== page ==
Establish auto renewal contracts with direct debit payments which will aid not just positive cash flow management but will drastically enhance the value of your business.

Remember buyers pay for a multiple of future profitability, therefore the more business that is guaranteed in the future the higher the multiple is likely to be.

6. Focus on your businesses differentiation from your competitors rather than competing on price

Consider updating your brand and marketing presence online, such as your website.

Emphasise why your customers keep coming back to you, review customer testimonials and determine if it is due to service levels, high quality products and/or services, or the ability to react and respond quickly.

Whatever the reason for repeat business you want more customers recommending your business.

So capture your Unique Selling Propositions (USP) and share these at any opportunity to promote your business.

Tip here is bringing in a specialist to outsource your marketing to a freelancer or agency, which is well worth the investment.

7. Ensure you measure customer satisfaction

Obtain testimonials and have proof of recent customer satisfaction levels.

If you can prove your business has a high reputation and a strong brand in your sector, the business will become more attractive and the value will increase.

8. Step out of the owners' trap and manage yourself out of the business

If you’re the one that has the interface with the customer, deals with all the complaints, creates the products, or deliverers the service, the value of your business will be heavily discounted by the buyer.

It will be very difficult for you to transfer the customer relationships and therefore ownership to someone else.

This may be your hardest challenge. So start thinking now and create a plan to manage yourself out of the business.

It starts with delegation then either consider developing an existing member of staff or recruiting your successor and then spend your time nurturing, coaching and developing this person to allow you to step away from the day to day on a gradual basis.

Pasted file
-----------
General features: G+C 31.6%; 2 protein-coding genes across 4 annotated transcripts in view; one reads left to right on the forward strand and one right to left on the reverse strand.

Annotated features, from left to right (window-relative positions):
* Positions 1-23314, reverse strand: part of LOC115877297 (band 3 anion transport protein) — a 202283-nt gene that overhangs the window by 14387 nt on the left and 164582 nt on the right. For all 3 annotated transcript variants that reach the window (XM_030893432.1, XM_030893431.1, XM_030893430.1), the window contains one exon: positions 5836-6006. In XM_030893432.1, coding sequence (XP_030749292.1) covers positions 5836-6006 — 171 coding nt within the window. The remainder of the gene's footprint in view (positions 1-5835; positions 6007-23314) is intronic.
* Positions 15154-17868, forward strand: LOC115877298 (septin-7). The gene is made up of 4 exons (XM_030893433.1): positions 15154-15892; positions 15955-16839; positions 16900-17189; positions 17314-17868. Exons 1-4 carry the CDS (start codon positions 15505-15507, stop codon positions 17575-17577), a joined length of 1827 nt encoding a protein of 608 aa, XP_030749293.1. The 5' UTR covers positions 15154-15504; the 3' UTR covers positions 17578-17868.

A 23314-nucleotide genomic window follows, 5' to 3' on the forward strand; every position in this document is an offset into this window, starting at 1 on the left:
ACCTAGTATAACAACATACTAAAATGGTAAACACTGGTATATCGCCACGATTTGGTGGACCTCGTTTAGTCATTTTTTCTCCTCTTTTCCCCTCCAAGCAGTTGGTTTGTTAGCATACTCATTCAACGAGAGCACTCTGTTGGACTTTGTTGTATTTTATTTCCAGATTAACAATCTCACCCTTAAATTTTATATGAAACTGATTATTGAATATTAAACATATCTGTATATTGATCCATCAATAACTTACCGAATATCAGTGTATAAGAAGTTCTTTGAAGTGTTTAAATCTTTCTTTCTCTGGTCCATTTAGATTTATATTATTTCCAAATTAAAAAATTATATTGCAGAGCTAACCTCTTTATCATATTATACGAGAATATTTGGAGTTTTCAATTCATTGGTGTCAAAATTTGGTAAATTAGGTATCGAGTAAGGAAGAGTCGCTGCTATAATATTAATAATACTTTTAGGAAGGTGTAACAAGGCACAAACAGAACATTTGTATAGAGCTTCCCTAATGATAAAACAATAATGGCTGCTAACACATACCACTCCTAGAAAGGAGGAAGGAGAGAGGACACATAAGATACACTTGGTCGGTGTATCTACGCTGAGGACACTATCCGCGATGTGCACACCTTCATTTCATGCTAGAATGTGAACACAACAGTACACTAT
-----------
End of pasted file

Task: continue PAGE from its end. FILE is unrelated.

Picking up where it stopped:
There is no standard calculation for valuing a business.

A rough guide is somewhere between three and five times your annual net profit, (before tax and interest) and you must be able to provide proof of a steady number of years trading.

So ensure you work on the above areas to create a more desirable business such as; having an attractive loyal customer base, a strong and recognised brand, guaranteed future income streams and that you can show forecasted market share growth.

But ultimately you also need to show your prospective buyer that you’re not key to the businesses future performance, so manage yourself out and then you are more likely to achieve an even higher multiple value. 

At the end of the day you and or your family may not want to sell your business but wouldn’t it be a great feeling to have that freedom of choice after putting in all those long hours and many years of hard graft?

“What you get by achieving your goals is not as important as what you become by achieving your goals.” - Zig Ziglar.

If you’re interested in knowing a bit more –

At Business Doctors we offer free access to the Value Builder online tool click here , along with a free no obligation meeting to go through the key factors which will increase the value of your business.

Our next business breakfast seminar Working Smarter not Harder 8am, Thursday September 13, Crown & Mitre Hotel, Carlisle. Booking link

Alternatively, we will be running some Freedom seminars and workshops during September and October across Cumbria. Please keep an eye on our events website page.

Summer reading/audio obtain a copy of Built to Sell by John Wirrillow

For a one-to-one business health check c lick here .

Or contact Peter Fleming 07966 686112 or email peterfleming@businessdoctors.co.uk 

Business Doctors  website